HD 595 sound quality for movies? Through TV or receiver?
Feb 13, 2008 at 8:55 PM Thread Starter Post #1 of 5


100+ Head-Fier
Jan 16, 2007
I posted the following question on another large forum a few days ago, but unfortunately I haven't gotten any responses, so I figured I would give it a shot here as well - even though music listening rather than movie watching and gaming does seem to be the favoured headphones activity around here

I recently bought a 40" Samsung M87 HDTV and a PS3 for Blu-ray movies and gaming.
I've decided to postpone purchasing a surround system for the time being - and aside from the expense of a decent complete system, living in an apartment and usually being up until daylight I'm also a little concerned about noise levels and neighbours.

So headphones it is for now - I've had a pair of cheap Sennheiser HD 515 for a while, but I've just ordered the HD 595 (note: received them today and they are definately, as expected, a huge step up from the rather disappointing 515 - both with iTunes music connected to my PC as well as movies/gaming plugged into my TV).

One question lingers though. Am I likely to get a marked difference in sound quality through headphones if I connect my PS3 directly to a fairly cheap receiver (probably a surround receiver I could use for a possible future surround system, I've been looking at the Denon AVR-1306 and 1508 models for instance) rather than just plugging the headphones directly into my M87 TV as I'm doing now (PS3 connected through HDMI)?

With the HD 515's I've been getting two very different kind of results through my TV.
Flat and uninspired sound with slightly unpleasant shrill voices in movies if I just use the plain default audio settings on the TV (not all that much better with the 595, just with the unpleasant shrillness dialed down a notch or two).
Really impressive and broad soundscape and vastly more pleasant voices if I turn on the SRS TruSurround XT setting.

Given the second result (even more pronounced and positive now that I've been able to try out the 595's), I'm actually a bit concerned that I would end up sorely regretting investing in a receiver if there's actually a chance it's going to deliver a sound closer to the first unprocessed result above, rather than the fairly impressive "virtual surround" the TruSurround XT offers?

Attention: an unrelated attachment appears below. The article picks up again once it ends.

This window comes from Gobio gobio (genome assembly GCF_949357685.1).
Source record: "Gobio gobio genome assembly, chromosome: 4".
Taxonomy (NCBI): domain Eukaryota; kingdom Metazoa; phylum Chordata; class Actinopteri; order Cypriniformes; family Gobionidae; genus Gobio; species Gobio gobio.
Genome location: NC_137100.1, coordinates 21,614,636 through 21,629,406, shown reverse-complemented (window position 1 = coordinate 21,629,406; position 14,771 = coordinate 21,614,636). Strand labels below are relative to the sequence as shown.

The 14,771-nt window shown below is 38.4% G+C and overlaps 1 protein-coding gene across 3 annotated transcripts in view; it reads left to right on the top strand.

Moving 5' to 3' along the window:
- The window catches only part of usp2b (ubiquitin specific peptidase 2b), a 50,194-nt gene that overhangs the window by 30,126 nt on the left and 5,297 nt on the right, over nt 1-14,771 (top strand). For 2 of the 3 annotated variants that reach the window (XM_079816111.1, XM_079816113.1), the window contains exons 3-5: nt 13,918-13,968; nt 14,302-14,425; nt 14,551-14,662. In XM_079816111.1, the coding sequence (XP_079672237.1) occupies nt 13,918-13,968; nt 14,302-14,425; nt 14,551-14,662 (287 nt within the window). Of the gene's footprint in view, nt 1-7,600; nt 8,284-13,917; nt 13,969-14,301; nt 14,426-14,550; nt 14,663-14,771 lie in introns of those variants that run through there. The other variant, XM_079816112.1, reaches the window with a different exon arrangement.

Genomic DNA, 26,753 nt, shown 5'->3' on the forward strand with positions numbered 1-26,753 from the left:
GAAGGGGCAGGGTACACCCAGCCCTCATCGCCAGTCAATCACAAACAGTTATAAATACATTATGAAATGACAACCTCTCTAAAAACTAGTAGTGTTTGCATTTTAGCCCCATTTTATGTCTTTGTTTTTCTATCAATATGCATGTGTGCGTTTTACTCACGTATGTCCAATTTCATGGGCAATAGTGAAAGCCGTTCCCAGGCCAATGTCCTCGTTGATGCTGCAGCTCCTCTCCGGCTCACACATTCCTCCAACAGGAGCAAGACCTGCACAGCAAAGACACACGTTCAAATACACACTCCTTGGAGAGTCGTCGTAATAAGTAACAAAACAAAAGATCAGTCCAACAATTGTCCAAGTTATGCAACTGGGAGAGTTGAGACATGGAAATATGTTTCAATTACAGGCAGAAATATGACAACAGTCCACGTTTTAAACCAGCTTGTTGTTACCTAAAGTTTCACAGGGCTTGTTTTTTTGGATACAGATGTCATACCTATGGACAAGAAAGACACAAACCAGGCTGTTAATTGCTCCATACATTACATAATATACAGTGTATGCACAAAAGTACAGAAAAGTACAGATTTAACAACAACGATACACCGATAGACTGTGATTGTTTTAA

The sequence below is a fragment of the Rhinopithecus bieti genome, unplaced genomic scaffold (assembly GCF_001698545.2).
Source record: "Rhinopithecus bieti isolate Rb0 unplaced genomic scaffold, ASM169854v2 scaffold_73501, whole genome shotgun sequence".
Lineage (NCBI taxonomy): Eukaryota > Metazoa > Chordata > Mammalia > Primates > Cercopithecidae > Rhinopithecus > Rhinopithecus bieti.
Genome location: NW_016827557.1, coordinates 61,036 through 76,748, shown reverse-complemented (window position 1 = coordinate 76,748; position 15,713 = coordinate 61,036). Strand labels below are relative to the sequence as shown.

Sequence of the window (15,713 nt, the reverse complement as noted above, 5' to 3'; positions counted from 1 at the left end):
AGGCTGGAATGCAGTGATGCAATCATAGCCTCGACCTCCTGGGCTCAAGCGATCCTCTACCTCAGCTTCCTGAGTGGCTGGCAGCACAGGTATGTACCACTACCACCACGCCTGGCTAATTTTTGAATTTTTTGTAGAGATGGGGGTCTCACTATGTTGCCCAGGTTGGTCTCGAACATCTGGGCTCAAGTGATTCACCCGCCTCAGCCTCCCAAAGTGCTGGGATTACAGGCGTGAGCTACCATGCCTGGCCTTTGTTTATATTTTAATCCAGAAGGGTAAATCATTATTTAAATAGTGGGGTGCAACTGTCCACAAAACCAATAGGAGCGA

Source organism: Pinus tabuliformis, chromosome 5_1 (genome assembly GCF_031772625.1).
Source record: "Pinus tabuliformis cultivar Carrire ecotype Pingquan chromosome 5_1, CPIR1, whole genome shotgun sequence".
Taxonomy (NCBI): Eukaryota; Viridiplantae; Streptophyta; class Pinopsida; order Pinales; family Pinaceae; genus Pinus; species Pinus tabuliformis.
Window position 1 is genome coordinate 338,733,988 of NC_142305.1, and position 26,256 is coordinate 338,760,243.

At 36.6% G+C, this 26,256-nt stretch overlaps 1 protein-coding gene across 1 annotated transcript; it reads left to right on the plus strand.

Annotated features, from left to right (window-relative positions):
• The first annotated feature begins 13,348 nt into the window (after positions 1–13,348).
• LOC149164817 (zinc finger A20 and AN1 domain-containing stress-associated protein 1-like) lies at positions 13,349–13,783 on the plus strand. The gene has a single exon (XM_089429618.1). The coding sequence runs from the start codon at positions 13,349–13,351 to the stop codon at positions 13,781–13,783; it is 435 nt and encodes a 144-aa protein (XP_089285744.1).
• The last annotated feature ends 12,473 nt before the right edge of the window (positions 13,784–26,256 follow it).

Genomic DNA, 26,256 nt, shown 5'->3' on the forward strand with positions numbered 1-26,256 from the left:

Of course logic would dictate that even a fairly cheap receiver should beat the no doubt lacklustre built-in TV amplifier in unprocessed sound - but is it likely to match up to what that apparantly rather remarkable TruSurround XT system can deliever?
Additionally I found some info suggesting that Dolby Headphone is possibly superior to SRS TruSurround XT (leaving out what other sound quality impact a decent receiver may have over the built-in TV amplifier) - and it looks like the Denon AVR-1508 supports that virtual surround format (I haven't been able to confirm this with my online research though, some specification lists I've found lists "Dolby Headphone support", another one on the US Denon site gave the impression that it wasn't available).

So basically I'm in a bit of a pickle here. Virtual surround or some sort of DSP seems to be the way to go for movies (and gaming), but spending $500 on a receiver without having a clue whether it will actually sound any better (or provide a better movie sound "experience") than plugging the 595's straight into the TV seems a little risky.
On the other hand I'm awfully tempted

Anyone with any experience in this area, or just comments based on general hi-fi or audio/video experience and common sense?
Feb 14, 2008 at 4:13 AM Post #2 of 5
Welcome to head-fi, sorry about your wallet.

Actually, I've a wallet friendly solution. Don't buy a reciever until you're ready to setup a speaker system. In general, receivers aren't the equipment to drive headphones. There, saved you $500.

I use HD595 straight out the TV when I'm just watching broadcast stuff or when I'm too lazy to setup other equipment. The headphones are easy to drive and sound pretty decent on their own. The quality bottleneck here is the TV's headphone output. Some are good, some not so good. Unfortunatly most TV reviews focus more on the video rather than audio portion.

In general, a sound system comprises 1. source, 2. amplifier, 3. speaker/headphones. The greatest effect comes first from speakers/headphones (as you've discovered in the 515 to 595 change), then source, then amplification. Your TV (via HDMI) is acting as source and amplification. If you purchased a reciever and ran HDMI or other digital signal to it, would also be the source and amplification. They are both sources because the Digital to Analogue conversion is taking place there. There are many factors affecting the quality of a source, but the largest influence comes from the DAC chip being used (and how well its implimented). Find the highest quality source you can that has the features you want (Dolby headphone for example), whether its via TV or reciever or outboard DAC. BTW, your PS3 is also a decent source if you run the analogue audio signals into an amp.

Headphone amps do wonders for certain headphones and some headphones are lousy without an amp. Fortunatly for you, the HD595 work pretty well without and amp so, peruse the headphone amp forum at your leisure.